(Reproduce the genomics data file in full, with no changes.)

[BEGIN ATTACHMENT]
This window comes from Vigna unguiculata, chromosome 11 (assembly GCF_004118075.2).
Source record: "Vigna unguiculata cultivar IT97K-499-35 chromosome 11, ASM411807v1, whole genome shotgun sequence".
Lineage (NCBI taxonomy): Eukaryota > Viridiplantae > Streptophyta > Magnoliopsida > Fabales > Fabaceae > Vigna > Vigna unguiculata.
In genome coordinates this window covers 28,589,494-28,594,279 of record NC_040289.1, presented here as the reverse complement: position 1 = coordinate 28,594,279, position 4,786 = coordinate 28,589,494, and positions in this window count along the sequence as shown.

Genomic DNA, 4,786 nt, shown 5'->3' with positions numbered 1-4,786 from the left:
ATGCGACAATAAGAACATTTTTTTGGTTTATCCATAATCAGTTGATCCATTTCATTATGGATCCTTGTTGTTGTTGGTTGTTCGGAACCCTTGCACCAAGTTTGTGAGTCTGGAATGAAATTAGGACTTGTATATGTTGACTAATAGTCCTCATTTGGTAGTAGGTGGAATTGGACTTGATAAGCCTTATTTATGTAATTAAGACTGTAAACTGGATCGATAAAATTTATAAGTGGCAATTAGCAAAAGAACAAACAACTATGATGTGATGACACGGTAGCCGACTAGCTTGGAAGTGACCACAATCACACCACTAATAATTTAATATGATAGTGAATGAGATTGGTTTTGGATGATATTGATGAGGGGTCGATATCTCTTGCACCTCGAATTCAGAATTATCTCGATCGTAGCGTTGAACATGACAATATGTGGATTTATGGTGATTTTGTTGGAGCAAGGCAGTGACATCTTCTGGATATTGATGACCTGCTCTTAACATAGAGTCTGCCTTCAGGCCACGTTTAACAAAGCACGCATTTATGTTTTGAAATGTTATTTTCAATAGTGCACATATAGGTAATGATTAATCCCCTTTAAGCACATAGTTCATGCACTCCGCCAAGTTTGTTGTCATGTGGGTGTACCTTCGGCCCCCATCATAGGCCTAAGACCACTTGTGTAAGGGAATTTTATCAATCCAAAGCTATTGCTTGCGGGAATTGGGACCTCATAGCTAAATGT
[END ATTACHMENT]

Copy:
This window comes from Vigna unguiculata, chromosome 11 (assembly GCF_004118075.2).
Source record: "Vigna unguiculata cultivar IT97K-499-35 chromosome 11, ASM411807v1, whole genome shotgun sequence".
Lineage (NCBI taxonomy): Eukaryota > Viridiplantae > Streptophyta > Magnoliopsida > Fabales > Fabaceae > Vigna > Vigna unguiculata.
In genome coordinates this window covers 28,589,494-28,594,279 of record NC_040289.1, presented here as the reverse complement: position 1 = coordinate 28,594,279, position 4,786 = coordinate 28,589,494, and positions in this window count along the sequence as shown.

Genomic DNA, 4,786 nt, shown 5'->3' with positions numbered 1-4,786 from the left:
ATGCGACAATAAGAACATTTTTTTGGTTTATCCATAATCAGTTGATCCATTTCATTATGGATCCTTGTTGTTGTTGGTTGTTCGGAACCCTTGCACCAAGTTTGTGAGTCTGGAATGAAATTAGGACTTGTATATGTTGACTAATAGTCCTCATTTGGTAGTAGGTGGAATTGGACTTGATAAGCCTTATTTATGTAATTAAGACTGTAAACTGGATCGATAAAATTTATAAGTGGCAATTAGCAAAAGAACAAACAACTATGATGTGATGACACGGTAGCCGACTAGCTTGGAAGTGACCACAATCACACCACTAATAATTTAATATGATAGTGAATGAGATTGGTTTTGGATGATATTGATGAGGGGTCGATATCTCTTGCACCTCGAATTCAGAATTATCTCGATCGTAGCGTTGAACATGACAATATGTGGATTTATGGTGATTTTGTTGGAGCAAGGCAGTGACATCTTCTGGATATTGATGACCTGCTCTTAACATAGAGTCTGCCTTCAGGCCACGTTTAACAAAGCACGCATTTATGTTTTGAAATGTTATTTTCAATAGTGCACATATAGGTAATGATTAATCCCCTTTAAGCACATAGTTCATGCACTCCGCCAAGTTTGTTGTCATGTGGGTGTACCTTCGGCCCCCATCATAGGCCTAAGACCACTTGTGTAAGGGAATTTTATCAATCCAAAGCTATTGCTTGCGGGAATTGGGACCTCATAGCTAAATGT